• The Divorce Generation Grows Up

    Grant High School's class of '82 were raised on 'The Brady Bunch'—while their own families were falling apart. These are their stories—in their words.
  • How AIDS Changed America

    The plague years: It brought out the worst in us at first, but ultimately it brought out the best, and transformed the nation. The story of a disease that left an indelible mark on our history, our culture and our souls.
  • NEWSMAKERS

    Q&A: Cate BlanchettShe arrived with "Elizabeth," and now Cate Blanchett is tackling Katharine Hepburn in Martin Scorsese's "The Aviator." The Oscar nominee spoke with a fellow Aussie, NEWSWEEK's Nicki Gostin.How fabulous a time did you have wearing Hepburn's wardrobe? All those slacks!I felt completely at home in her persona--in trousers, sweaters and trench coats. Whenever Marty had me in a dress, I felt so out of place.Does it bug you when people say you are impersonating Hepburn rather than portraying her?I'll be disappointed if people think it's an impersonation. I suppose that's the assumption because you're playing someone iconic.There's a moment in the film when Howard Hughes accuses Hepburn of always acting. Can you relate?I think very few people are interested in the craft of acting, which is actually to demask, to reveal what it is to be human. It's also just a cliche that actors are like that in real life. I'm not. I don't project when I go buy milk.Can you project...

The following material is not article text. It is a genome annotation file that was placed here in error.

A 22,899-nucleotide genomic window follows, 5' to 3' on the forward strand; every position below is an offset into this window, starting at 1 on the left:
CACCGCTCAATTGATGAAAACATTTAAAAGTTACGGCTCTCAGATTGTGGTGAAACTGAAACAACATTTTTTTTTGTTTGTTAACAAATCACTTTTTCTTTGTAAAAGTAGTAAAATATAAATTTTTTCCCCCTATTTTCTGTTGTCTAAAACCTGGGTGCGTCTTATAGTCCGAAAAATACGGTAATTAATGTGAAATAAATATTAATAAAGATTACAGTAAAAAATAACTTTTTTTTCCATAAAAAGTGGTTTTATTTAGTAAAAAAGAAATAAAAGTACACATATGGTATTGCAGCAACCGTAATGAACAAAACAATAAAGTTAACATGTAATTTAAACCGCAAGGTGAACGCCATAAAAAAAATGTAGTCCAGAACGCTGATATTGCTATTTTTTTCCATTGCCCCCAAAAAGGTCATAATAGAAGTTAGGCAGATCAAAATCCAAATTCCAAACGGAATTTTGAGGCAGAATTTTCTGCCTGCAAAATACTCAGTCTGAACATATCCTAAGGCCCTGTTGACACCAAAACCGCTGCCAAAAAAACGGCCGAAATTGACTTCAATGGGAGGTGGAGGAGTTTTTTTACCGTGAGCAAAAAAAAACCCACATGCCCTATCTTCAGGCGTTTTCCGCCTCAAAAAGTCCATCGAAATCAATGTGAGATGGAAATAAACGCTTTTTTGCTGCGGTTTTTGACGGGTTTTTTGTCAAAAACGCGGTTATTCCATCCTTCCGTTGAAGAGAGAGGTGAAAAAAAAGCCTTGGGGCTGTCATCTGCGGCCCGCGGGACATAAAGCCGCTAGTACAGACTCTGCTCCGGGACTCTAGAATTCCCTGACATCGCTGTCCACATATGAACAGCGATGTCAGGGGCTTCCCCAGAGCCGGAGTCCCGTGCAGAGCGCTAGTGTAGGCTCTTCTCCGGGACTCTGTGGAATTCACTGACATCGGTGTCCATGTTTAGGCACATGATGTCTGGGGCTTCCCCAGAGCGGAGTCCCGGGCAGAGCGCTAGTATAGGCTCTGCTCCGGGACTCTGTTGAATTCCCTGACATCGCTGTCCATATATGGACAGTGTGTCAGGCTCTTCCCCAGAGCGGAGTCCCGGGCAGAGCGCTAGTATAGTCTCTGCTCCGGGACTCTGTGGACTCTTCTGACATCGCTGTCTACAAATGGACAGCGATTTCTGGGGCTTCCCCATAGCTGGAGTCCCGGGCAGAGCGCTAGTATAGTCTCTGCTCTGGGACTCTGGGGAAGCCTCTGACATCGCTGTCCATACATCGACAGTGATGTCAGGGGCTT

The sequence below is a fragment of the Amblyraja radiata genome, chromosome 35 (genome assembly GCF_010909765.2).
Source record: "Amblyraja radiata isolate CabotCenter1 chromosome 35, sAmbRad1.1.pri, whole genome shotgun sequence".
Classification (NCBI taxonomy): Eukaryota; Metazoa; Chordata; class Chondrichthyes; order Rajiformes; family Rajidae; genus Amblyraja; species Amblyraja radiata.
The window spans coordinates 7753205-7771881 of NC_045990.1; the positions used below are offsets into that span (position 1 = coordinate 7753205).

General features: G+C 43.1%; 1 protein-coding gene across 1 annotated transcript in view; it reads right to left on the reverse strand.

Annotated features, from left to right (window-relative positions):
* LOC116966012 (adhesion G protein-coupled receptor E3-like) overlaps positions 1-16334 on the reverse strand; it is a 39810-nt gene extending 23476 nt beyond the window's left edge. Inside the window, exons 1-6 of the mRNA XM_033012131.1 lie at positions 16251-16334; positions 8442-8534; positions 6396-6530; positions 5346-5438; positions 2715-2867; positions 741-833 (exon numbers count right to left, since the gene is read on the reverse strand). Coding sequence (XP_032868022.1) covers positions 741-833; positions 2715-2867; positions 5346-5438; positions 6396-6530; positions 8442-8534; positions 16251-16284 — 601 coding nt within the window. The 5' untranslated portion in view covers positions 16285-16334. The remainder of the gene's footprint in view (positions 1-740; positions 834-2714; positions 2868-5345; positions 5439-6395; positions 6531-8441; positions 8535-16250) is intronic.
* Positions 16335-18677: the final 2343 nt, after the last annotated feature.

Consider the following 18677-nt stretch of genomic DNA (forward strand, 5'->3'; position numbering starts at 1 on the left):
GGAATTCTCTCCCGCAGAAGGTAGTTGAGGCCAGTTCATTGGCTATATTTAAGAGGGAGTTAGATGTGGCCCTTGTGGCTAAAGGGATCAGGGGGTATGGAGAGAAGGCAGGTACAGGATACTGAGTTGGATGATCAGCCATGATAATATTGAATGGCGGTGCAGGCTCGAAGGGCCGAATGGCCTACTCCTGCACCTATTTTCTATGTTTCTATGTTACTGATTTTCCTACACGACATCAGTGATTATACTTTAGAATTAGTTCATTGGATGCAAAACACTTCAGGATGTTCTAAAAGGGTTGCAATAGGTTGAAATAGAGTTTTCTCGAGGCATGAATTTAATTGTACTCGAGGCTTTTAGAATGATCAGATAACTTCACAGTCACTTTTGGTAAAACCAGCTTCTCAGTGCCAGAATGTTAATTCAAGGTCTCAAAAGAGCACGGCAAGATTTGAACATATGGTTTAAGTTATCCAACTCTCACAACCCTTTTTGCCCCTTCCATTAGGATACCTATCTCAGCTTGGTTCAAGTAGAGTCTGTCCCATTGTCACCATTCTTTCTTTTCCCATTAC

• NEWSMAKERS

    Q&A: Jennifer CoolidgeJennifer Coolidge has made a scene-stealing career playing the coquette in "Best in Show" and the hot mom in "American Pie." She turns up in the Hilary Duff movie "A Cinderella Story." She spoke to NEWSWEEK's Nicki Gostin.You play a mean floozy in "A Cinderella Story."Yeah, sort of a mean, gold-digging, extremely self-centered plastic-surgery fanatic.Is the floozy character based on anyone?I used to baby-sit in Beverly Hills for these surgically sculptured women. They wanted me to come to the back door, and drink different water than the family.Because of "American Pie," is it weird to be the idol of teenage boys?[Laughs] A month ago I was walking through a very remote part of British Columbia, and kids were getting out of school and they went nuts.Do younger guys ask you out? ...
  • HEY, MICKEY: BUZZ OFF!